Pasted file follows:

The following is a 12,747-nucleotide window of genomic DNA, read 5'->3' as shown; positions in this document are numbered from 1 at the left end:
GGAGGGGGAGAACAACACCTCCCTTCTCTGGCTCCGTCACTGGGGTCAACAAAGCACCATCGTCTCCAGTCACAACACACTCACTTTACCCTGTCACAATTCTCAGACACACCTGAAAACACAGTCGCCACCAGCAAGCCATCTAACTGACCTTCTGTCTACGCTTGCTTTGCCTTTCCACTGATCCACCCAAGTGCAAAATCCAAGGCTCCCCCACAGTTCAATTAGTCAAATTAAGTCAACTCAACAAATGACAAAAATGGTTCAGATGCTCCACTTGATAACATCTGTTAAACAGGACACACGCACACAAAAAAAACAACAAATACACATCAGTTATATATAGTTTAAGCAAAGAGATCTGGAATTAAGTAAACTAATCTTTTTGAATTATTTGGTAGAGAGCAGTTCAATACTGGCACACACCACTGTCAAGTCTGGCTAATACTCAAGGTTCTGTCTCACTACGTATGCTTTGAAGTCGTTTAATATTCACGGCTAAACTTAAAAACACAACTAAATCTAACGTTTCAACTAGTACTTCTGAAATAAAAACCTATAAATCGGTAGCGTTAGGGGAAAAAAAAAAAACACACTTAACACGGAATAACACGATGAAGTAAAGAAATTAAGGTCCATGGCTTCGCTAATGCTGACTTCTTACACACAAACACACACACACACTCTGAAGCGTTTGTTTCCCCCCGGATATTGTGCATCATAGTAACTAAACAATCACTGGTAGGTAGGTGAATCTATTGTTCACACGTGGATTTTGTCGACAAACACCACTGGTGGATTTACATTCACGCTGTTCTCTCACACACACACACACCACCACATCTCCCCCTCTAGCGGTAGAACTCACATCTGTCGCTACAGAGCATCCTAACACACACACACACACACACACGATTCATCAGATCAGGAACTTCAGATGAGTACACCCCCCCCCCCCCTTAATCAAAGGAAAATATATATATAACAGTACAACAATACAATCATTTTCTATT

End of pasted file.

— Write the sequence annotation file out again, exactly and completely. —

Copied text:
The following is a 12,747-nucleotide window of genomic DNA, read 5'->3' as shown; positions in this document are numbered from 1 at the left end:
GGAGGGGGAGAACAACACCTCCCTTCTCTGGCTCCGTCACTGGGGTCAACAAAGCACCATCGTCTCCAGTCACAACACACTCACTTTACCCTGTCACAATTCTCAGACACACCTGAAAACACAGTCGCCACCAGCAAGCCATCTAACTGACCTTCTGTCTACGCTTGCTTTGCCTTTCCACTGATCCACCCAAGTGCAAAATCCAAGGCTCCCCCACAGTTCAATTAGTCAAATTAAGTCAACTCAACAAATGACAAAAATGGTTCAGATGCTCCACTTGATAACATCTGTTAAACAGGACACACGCACACAAAAAAAACAACAAATACACATCAGTTATATATAGTTTAAGCAAAGAGATCTGGAATTAAGTAAACTAATCTTTTTGAATTATTTGGTAGAGAGCAGTTCAATACTGGCACACACCACTGTCAAGTCTGGCTAATACTCAAGGTTCTGTCTCACTACGTATGCTTTGAAGTCGTTTAATATTCACGGCTAAACTTAAAAACACAACTAAATCTAACGTTTCAACTAGTACTTCTGAAATAAAAACCTATAAATCGGTAGCGTTAGGGGAAAAAAAAAAAACACACTTAACACGGAATAACACGATGAAGTAAAGAAATTAAGGTCCATGGCTTCGCTAATGCTGACTTCTTACACACAAACACACACACACACTCTGAAGCGTTTGTTTCCCCCCGGATATTGTGCATCATAGTAACTAAACAATCACTGGTAGGTAGGTGAATCTATTGTTCACACGTGGATTTTGTCGACAAACACCACTGGTGGATTTACATTCACGCTGTTCTCTCACACACACACACACCACCACATCTCCCCCTCTAGCGGTAGAACTCACATCTGTCGCTACAGAGCATCCTAACACACACACACACACACACACGATTCATCAGATCAGGAACTTCAGATGAGTACACCCCCCCCCCCCCTTAATCAAAGGAAAATATATATATAACAGTACAACAATACAATCATTTTCTATT